While the reaction to this infringement on civil liberties has been perhaps predictably understated in a nation which has grown accustomed to revelations of such abuse over the past 13 years, there are murmurs of discontent issuing from at least a few official quarters. Senator Mark Udall has called for revisiting the provisions of the Patriot Act, rightly noting that it is untenable that legislators to be asked to accept at face value the claim that metadata has yielded results in combating terrorism while not being presented with evidence because such evidence would be classified. California’s powerful senior Senator, Dianne Feinstein, remarked that she would be open to hearings, although she quickly admitted that given the classified nature of the information, whether such hearings would shed any light on the NSA’s activities is very much an open question. But others, like Senator John McCain, defended the program, saying that legislators were at fault if they did not know of its existence (confusing the authorisation of such programs by the Patriot Act with their actual initiation), begging the question of whether McCain knew of this particular program.
The President’s remaining supporters, who are sounding increasingly laboured in their efforts to defend the indefensible, point to his cynical claim made in California last week that “I think it’s important to recognize that you can’t have 100 per cent security and also have 100 per cent privacy and zero inconvenience”.
But this ignores virtually all of the claims made by opponents of the sweeping Obama-Bush expansion of state security. In the first place, the supposed need for an intrusive security state is based upon the supposed need to fight an unending war which we know to be unjustified and self-destructive. It is a war which, in the parlance of security ‘experts’, assures that the ‘blowback’ we receive from our actions will far outweigh the initial threat that these measures were designed to combat. The NSA’s program is designed to address a symptom generated by its own behaviour rather than the underlying cause of our insecurity.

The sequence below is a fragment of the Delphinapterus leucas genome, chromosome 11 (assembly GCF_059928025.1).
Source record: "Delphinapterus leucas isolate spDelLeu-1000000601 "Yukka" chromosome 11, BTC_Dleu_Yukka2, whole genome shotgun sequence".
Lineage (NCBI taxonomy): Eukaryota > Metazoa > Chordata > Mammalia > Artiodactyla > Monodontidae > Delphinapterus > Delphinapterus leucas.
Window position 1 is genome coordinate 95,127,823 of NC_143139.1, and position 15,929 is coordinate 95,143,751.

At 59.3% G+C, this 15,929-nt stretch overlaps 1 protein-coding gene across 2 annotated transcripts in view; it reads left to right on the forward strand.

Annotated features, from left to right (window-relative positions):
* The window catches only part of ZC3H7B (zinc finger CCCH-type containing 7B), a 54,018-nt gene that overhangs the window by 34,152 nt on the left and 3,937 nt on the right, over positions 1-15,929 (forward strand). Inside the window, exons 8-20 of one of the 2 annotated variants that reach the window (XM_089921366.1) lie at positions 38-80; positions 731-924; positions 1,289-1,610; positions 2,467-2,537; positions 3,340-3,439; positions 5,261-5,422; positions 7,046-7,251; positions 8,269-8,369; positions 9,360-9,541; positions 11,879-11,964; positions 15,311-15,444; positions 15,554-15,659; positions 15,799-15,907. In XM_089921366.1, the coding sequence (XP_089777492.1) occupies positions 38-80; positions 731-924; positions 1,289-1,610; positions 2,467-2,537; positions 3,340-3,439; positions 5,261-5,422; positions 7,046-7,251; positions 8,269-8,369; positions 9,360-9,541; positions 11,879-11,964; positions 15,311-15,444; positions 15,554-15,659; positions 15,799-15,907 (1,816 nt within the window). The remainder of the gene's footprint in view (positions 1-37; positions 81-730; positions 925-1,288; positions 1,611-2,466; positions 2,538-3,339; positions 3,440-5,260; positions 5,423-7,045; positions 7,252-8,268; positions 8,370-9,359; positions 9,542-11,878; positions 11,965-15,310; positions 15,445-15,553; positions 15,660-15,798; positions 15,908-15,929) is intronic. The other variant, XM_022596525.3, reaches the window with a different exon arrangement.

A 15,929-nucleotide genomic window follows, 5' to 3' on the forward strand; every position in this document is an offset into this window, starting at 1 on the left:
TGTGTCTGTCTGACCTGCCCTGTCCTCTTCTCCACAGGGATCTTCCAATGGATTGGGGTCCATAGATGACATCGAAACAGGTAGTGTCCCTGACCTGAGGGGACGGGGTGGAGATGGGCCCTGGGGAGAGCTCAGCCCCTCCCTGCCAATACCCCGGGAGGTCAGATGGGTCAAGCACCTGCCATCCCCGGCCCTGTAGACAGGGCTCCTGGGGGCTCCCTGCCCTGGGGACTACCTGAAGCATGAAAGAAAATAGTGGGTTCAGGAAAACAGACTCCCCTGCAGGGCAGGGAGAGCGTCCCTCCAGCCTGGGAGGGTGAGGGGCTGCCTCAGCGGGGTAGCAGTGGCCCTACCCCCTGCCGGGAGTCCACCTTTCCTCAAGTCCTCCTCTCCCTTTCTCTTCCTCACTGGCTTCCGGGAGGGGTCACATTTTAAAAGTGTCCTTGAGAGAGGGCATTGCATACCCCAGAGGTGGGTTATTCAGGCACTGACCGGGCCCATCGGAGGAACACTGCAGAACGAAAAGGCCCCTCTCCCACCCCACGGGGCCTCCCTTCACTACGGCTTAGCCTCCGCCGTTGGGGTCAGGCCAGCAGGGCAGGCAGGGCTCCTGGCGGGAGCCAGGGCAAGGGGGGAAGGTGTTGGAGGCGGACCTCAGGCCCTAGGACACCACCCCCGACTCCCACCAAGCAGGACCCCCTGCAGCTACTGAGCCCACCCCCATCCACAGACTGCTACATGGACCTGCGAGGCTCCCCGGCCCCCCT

Moreover, I believe—and hope—that most of us who are critical of the rise of a security state believe that a certain kind of liberty is more important than the kind of security which the “Fortress America” being built by our President and elected representatives promises to provide. We would do well to heed the words of Benjamin Franklin, penned on the eve of thirteen colonies’ plunge into an experiment in democracy, the consequences of which reverberate around the world today and continue to inspire people elsewhere on the globe, irrespective of many of its negative consequences: “Any society that would give up a little liberty to gain a little security will deserve neither and lose both”.
Another founder, James Madison, wrote in The Federalist Papers, “If men were angels, no government would be necessary. If angels were to government, neither external nor internal controls on government would be necessary. In framing a government which is to be administered by men over men, the great difficulty lies in this: you must first enable the government to control the governed; and in the next place oblige it to control itself. A dependence on the people is, no doubt, the primary control on the government; but experience has taught mankind the necessity of auxiliary precautions”.
We sadly live in a world in which both the elected and permanent institutions of government in the national security sphere are increasingly independent of their citizens. Corporate power, popular cynicism, apathy, an undemocratic political structure, and a series of self-perpetuating wars have conspired to freeze people out of the governing of their own affairs. More than ever, we need those “auxiliary precautions”, which should come in the form of a reinvigorated citizenry, a more responsive state, a vocal and investigative press, and more stringent methods for demanding accountability and shining light into the recesses of the security state.